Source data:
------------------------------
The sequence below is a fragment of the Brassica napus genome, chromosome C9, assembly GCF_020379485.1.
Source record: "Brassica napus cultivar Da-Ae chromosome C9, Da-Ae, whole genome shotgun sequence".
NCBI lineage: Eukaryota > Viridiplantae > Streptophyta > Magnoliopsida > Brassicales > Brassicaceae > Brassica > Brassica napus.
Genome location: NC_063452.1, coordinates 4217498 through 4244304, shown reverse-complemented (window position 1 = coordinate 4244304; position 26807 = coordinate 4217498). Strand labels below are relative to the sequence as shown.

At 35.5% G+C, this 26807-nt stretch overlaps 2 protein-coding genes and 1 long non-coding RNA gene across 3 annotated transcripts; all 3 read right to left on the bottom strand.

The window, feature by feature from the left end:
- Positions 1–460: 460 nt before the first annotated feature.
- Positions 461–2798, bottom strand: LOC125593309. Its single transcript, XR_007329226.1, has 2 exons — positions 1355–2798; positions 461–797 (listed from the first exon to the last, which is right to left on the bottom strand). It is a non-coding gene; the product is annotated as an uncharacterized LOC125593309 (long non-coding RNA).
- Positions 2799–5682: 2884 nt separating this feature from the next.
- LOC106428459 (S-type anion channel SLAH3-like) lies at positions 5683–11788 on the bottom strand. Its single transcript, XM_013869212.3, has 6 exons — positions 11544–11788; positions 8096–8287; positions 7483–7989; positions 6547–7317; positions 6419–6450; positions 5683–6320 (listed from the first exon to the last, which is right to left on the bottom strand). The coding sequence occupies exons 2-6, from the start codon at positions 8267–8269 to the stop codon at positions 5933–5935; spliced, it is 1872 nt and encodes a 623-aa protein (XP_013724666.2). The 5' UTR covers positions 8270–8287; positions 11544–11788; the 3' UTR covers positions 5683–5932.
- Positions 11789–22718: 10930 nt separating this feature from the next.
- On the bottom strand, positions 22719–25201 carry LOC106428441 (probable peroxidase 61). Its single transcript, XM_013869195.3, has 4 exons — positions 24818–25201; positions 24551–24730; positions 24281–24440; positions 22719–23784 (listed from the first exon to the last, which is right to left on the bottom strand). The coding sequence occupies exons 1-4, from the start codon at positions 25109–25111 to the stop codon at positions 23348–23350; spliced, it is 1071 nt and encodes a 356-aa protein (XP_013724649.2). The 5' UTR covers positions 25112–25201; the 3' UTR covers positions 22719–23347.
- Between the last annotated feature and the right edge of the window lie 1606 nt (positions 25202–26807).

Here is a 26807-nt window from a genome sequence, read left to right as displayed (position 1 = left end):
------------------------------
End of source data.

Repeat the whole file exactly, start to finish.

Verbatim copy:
The sequence below is a fragment of the Brassica napus genome, chromosome C9, assembly GCF_020379485.1.
Source record: "Brassica napus cultivar Da-Ae chromosome C9, Da-Ae, whole genome shotgun sequence".
NCBI lineage: Eukaryota > Viridiplantae > Streptophyta > Magnoliopsida > Brassicales > Brassicaceae > Brassica > Brassica napus.
Genome location: NC_063452.1, coordinates 4217498 through 4244304, shown reverse-complemented (window position 1 = coordinate 4244304; position 26807 = coordinate 4217498). Strand labels below are relative to the sequence as shown.

At 35.5% G+C, this 26807-nt stretch overlaps 2 protein-coding genes and 1 long non-coding RNA gene across 3 annotated transcripts; all 3 read right to left on the bottom strand.

The window, feature by feature from the left end:
- Positions 1–460: 460 nt before the first annotated feature.
- Positions 461–2798, bottom strand: LOC125593309. Its single transcript, XR_007329226.1, has 2 exons — positions 1355–2798; positions 461–797 (listed from the first exon to the last, which is right to left on the bottom strand). It is a non-coding gene; the product is annotated as an uncharacterized LOC125593309 (long non-coding RNA).
- Positions 2799–5682: 2884 nt separating this feature from the next.
- LOC106428459 (S-type anion channel SLAH3-like) lies at positions 5683–11788 on the bottom strand. Its single transcript, XM_013869212.3, has 6 exons — positions 11544–11788; positions 8096–8287; positions 7483–7989; positions 6547–7317; positions 6419–6450; positions 5683–6320 (listed from the first exon to the last, which is right to left on the bottom strand). The coding sequence occupies exons 2-6, from the start codon at positions 8267–8269 to the stop codon at positions 5933–5935; spliced, it is 1872 nt and encodes a 623-aa protein (XP_013724666.2). The 5' UTR covers positions 8270–8287; positions 11544–11788; the 3' UTR covers positions 5683–5932.
- Positions 11789–22718: 10930 nt separating this feature from the next.
- On the bottom strand, positions 22719–25201 carry LOC106428441 (probable peroxidase 61). Its single transcript, XM_013869195.3, has 4 exons — positions 24818–25201; positions 24551–24730; positions 24281–24440; positions 22719–23784 (listed from the first exon to the last, which is right to left on the bottom strand). The coding sequence occupies exons 1-4, from the start codon at positions 25109–25111 to the stop codon at positions 23348–23350; spliced, it is 1071 nt and encodes a 356-aa protein (XP_013724649.2). The 5' UTR covers positions 25112–25201; the 3' UTR covers positions 22719–23347.
- Between the last annotated feature and the right edge of the window lie 1606 nt (positions 25202–26807).

Here is a 26807-nt window from a genome sequence, read left to right as displayed (position 1 = left end):